“The Amazing Adventures of Kavalier and Clay” by Michael Chabon (Random House, 2000)

Superman Sucks; Escapist Excels!

The Amazing Adventures of Kavalier and ClayStarStarStarStarstar

Michael Chabon, author of Wonder Boys, brings us the Pulitzer Prize-winning Amazing Adventures of Kavalier and Clay. A riveting novel of the comic book world set against the backdrop of the Second World War. Its two heroes, Joe Kavalier and Sam Clay, fight through the world of color, ink and writing, to compete with the likes of Superman and Batman – the result is an amazing story that has never been told.

This is a coming-of-age story for two very distinct characters. One is Sammy Klayman, an aspiring writer trying to make it in New York. Working for Empire Inc., the best he can do, in his diminished capacity, is come up with catchy ad slogans. Though he hopes for so much more, he seems stuck in this rut. During his spare time he draws pictures; though not excellent in skill and look, they are good enough for comics, one of his great loves.

Then there is Josef Kavalier: a boy born in the impoverished ghettos of Prague, where every day is a fight for survival. Taken under the wing of a mentor, Bernard Kornblum, he is taught in the ways of the magician and illusionists – like the immortal Houdini. As months pass, he is soon able to break out of any chains, and undo any lock with the help of his small tools (secretly stashed amongst his teeth and gums). Then he performs a mighty illusion: breaking free of a chained sack that has been hurled into an icy river; he barely survives, but his brother suffers a debilitating accident, and from then on Kavalier will have no more to do with this trickery.

His only hope of coming to true fruition is to get to America, where there is insurmountable opportunity. Having failed to get a visa, with the advent of the Germans seizing further control of Eastern Europe, he hides himself in the coffin of a golem and makes it to Lithuania, where he catches a ship bound for New York. There he meets up with none other than Samuel Klayman.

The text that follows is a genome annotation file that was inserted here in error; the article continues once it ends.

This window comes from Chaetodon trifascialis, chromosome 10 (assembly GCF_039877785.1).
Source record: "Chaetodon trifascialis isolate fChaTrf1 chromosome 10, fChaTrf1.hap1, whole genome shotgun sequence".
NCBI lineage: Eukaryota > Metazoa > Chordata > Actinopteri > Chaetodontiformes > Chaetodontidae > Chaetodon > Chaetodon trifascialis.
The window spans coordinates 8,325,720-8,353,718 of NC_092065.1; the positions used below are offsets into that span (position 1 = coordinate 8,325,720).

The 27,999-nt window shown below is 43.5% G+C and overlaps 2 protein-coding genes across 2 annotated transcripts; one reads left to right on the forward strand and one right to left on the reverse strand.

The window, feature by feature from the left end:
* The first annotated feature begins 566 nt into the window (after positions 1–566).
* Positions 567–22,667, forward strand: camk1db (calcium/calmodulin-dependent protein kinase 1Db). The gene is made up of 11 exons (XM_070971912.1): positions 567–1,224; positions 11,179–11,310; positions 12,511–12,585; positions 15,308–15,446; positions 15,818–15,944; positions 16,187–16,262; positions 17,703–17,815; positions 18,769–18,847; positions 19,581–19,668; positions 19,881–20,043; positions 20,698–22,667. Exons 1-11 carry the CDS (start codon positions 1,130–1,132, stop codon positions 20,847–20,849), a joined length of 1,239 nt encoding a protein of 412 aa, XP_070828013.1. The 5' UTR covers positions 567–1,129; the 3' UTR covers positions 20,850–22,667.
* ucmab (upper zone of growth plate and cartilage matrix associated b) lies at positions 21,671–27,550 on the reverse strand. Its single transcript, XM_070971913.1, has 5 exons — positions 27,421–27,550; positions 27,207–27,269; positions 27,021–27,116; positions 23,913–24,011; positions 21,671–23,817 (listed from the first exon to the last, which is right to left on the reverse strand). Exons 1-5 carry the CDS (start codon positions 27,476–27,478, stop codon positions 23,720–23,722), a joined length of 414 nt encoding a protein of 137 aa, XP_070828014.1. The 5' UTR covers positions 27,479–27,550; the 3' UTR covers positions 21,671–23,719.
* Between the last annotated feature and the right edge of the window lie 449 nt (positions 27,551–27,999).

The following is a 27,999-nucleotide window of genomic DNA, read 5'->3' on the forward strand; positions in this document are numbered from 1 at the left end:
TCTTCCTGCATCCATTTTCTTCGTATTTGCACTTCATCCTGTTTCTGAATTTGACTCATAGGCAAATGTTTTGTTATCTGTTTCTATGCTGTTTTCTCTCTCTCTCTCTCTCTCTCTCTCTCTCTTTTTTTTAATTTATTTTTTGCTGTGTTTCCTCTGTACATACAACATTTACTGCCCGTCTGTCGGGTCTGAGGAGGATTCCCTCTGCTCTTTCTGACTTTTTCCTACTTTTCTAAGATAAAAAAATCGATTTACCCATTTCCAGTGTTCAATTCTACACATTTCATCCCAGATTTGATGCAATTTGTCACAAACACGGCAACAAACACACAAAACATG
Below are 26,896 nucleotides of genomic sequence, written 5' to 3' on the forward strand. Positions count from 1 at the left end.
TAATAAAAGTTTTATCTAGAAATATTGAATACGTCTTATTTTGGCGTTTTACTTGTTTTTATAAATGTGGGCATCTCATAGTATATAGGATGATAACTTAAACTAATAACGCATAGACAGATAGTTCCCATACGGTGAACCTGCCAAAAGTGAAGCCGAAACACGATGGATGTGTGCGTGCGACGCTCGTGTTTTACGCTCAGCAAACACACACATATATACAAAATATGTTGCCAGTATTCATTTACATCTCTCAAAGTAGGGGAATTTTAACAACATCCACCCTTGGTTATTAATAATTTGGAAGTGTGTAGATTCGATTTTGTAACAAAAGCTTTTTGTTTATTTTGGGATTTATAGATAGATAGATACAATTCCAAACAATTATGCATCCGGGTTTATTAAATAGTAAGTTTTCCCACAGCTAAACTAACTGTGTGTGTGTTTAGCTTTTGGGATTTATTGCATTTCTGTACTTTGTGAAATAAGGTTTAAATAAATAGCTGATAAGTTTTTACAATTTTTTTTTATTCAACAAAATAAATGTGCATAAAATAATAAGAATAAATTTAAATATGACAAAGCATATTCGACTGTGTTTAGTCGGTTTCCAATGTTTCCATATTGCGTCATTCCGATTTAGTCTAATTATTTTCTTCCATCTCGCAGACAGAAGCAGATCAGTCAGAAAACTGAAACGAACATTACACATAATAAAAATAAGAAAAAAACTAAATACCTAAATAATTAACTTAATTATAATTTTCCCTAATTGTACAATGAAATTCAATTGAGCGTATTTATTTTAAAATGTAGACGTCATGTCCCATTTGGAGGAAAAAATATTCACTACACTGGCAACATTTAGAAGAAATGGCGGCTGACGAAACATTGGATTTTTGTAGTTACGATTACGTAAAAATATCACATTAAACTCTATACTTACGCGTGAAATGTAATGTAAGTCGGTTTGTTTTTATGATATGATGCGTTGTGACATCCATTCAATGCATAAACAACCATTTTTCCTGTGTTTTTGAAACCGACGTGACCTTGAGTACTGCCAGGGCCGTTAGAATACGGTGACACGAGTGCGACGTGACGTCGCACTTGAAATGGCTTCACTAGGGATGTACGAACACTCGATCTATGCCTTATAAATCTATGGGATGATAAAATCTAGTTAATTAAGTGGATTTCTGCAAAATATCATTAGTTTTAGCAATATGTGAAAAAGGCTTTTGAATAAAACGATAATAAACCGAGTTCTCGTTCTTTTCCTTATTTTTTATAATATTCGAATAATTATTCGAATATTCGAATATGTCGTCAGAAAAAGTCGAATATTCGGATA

The two get together and propose their idea for the first comic book to the head men of Empire Inc. They are given the weekend to come up with the entire comic, and come Monday morning they deliver the first episode of the superhero known as the Escapist; his job is to disperse all evil; there is no lock he cannot pick, no bond he cannot break. And so begins the fulfilling career for these two young men, covering many years and riches.

Chabon is a certified master of the language, taking the reader on sweeps and bounds through imagery set at a new level: “Thunder harried the building like a hound, brushing its crackling coat against the spandrels and mullions, snuffling all the windowpanes.”

Once the reader finishes this book, they are left with the happy complacency that Amazing Adventure received one of the highest prizes possible. The story is of a quality that is a rarity in the literature of today’s world. In short: everyone needs to read this book, be they reader or writer.

If you liked this review and are interested in purchasing this book, click here.

Originally published on September 4th 2001 ©Alex C. Telander.

Originally published in the Long Beach Union.